** The following article was copied form theparentcue.org.

Picture it. Family movie night. You’ve just popped an industrial-size bowl full of popcorn. You’ve got a mug of hot chocolate for each kid, with exactly 13 mini marshmallows each. Everyone’s snuggling under blankets and settling in for some much-needed R&R.

Then, the big question . . .
“What do you want to watch?”

It’s a dangerous thing to ask. You could end up with the latest Disney animated masterpiece. You might be in for a treat like the Greatest Showman. Or you might hear those three disastrous words . . . The Emoji Movie.

(I apologize if it’s your favorite. But, well, I can’t even.)

If you’re anything like me, you last about 30 seconds before you start glancing over at your phone. You think to yourself, “They probably won’t mind if I check my email.” Then you check football scores. You look at your Instagram likes. Your kids seem totally engrossed in the movie, right? What’s the harm?

A simple cue can signal something fundamental to your kids. That’s the good news and the bad news.

Picking up your phone might not seem like a big deal. But let’s be honest. If your daughter looks over and sees you checked out from the movie—something she likes; something she chose—what does that communicate to her?

As a parent, you probably bump up against this tension all the time. I know I do. Sure—you’ve got some interests in common with your kids. But you’ve got your “adult things.” They’ve got their “kid things.”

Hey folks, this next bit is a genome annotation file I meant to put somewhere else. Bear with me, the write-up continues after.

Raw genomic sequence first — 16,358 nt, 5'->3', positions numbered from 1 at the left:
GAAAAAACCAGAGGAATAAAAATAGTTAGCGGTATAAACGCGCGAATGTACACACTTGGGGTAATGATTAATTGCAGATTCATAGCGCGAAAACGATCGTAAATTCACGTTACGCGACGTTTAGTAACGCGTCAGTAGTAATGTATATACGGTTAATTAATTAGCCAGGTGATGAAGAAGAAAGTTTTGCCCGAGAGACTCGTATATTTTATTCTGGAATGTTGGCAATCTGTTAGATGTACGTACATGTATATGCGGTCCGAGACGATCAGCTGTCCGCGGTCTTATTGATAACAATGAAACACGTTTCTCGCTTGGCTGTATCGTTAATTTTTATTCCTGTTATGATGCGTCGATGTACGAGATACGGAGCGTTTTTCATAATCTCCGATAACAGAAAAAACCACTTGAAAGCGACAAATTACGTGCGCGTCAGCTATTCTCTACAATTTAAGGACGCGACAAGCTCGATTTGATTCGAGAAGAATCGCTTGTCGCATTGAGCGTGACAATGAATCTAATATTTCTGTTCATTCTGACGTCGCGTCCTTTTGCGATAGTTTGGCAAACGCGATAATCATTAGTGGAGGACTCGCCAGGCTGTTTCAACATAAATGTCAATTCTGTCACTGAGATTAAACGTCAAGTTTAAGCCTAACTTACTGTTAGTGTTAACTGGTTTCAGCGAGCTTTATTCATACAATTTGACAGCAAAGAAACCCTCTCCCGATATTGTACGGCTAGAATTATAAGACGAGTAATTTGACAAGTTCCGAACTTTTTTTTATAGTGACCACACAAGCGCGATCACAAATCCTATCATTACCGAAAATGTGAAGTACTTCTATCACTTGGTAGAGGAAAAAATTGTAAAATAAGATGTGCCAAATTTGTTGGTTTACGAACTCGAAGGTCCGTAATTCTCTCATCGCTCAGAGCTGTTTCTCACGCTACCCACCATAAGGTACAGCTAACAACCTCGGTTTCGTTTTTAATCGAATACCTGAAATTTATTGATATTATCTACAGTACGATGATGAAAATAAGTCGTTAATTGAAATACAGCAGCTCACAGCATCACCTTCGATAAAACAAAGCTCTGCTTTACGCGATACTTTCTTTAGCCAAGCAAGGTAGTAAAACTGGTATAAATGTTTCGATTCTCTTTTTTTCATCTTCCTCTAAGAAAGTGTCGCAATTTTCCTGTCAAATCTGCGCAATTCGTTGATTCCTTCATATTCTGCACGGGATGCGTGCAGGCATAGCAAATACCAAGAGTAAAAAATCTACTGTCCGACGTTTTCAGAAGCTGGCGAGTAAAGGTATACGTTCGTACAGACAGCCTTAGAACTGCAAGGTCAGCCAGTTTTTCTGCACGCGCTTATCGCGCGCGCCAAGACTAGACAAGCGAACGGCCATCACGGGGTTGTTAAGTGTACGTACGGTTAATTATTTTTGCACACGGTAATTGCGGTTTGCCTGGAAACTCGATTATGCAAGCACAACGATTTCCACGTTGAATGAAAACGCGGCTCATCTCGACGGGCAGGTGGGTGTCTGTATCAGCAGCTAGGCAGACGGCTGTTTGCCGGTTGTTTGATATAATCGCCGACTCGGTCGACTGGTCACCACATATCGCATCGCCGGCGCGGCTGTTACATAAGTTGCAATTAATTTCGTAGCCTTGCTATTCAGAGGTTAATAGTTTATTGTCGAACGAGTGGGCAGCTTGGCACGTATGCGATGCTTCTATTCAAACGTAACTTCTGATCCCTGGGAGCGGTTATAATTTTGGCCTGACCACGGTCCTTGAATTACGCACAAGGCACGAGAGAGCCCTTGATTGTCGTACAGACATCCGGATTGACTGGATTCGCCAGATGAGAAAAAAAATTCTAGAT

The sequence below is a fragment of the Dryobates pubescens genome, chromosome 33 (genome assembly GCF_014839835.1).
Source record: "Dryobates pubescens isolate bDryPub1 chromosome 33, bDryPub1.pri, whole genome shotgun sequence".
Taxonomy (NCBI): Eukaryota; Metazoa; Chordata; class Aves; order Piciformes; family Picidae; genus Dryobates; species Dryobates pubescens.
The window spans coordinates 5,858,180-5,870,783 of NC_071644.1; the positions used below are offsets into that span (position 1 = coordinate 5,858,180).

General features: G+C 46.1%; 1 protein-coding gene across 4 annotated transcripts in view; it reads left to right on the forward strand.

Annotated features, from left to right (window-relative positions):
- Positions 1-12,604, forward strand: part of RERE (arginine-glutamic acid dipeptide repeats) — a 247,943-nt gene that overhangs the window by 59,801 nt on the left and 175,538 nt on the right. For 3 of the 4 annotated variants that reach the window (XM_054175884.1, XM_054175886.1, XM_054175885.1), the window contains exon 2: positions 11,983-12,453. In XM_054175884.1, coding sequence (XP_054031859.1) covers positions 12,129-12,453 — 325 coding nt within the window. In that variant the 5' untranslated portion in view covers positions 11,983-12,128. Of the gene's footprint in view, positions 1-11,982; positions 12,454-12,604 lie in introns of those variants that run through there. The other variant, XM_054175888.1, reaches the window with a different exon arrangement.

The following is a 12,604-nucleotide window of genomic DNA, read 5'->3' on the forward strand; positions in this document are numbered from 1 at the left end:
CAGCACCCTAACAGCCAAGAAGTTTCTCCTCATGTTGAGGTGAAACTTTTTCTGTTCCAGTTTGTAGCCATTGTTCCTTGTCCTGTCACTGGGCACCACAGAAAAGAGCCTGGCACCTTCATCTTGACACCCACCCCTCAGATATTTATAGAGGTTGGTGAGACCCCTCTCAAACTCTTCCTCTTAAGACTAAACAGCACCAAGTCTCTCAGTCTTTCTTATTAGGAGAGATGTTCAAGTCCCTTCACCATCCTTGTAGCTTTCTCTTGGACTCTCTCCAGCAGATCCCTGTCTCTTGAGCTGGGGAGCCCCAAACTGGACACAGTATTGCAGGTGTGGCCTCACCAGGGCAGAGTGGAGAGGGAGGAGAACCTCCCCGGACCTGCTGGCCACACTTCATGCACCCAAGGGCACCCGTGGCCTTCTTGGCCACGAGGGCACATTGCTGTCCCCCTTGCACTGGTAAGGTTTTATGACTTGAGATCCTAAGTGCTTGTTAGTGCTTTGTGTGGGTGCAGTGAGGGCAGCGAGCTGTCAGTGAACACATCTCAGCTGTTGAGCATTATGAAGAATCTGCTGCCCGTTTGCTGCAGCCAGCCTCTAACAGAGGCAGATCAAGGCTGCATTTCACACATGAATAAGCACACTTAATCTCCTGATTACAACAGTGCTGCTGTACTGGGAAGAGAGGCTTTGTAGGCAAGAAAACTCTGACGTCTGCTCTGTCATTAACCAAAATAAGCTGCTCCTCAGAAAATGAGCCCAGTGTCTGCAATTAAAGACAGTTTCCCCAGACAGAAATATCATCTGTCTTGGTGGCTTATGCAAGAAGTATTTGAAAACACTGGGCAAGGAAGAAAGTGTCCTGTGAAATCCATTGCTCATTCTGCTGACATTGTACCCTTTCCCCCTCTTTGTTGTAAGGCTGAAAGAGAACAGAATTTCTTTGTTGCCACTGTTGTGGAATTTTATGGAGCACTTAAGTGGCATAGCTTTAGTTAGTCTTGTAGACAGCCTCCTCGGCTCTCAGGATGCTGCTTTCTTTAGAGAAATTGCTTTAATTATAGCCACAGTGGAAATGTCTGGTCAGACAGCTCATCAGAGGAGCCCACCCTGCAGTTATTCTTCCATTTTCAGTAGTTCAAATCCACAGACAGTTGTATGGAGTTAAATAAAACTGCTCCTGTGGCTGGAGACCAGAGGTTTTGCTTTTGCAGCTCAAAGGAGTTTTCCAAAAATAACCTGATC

To a certain extent, this is perfectly healthy. All of us need some space and some autonomy in our lives. We’re different people with different likes and dislikes.

Going out golfing with the guys? Watching football on Sunday afternoons? Perfectly normal, in moderation. Your kids are going to have their own interests that will seem completely baffling to you, too. (For me, it’s those YouTube videos of adults unboxing and playing with kids’ toys. They love it. I just don’t understand.)

But here’s the danger: If everything you enjoy is separate from your kids, you may slowly, unintentionally, distance yourself from them.

To bridge that distance, a lot of families take vacations where they’re forced into close proximity with each other. That can work. Making memories together can certainly add valuable relational deposits. But that also begs the question: Do we really want to present quality time as an exception? Do we want the status quo of our family to be defined by parallel, but separate lives?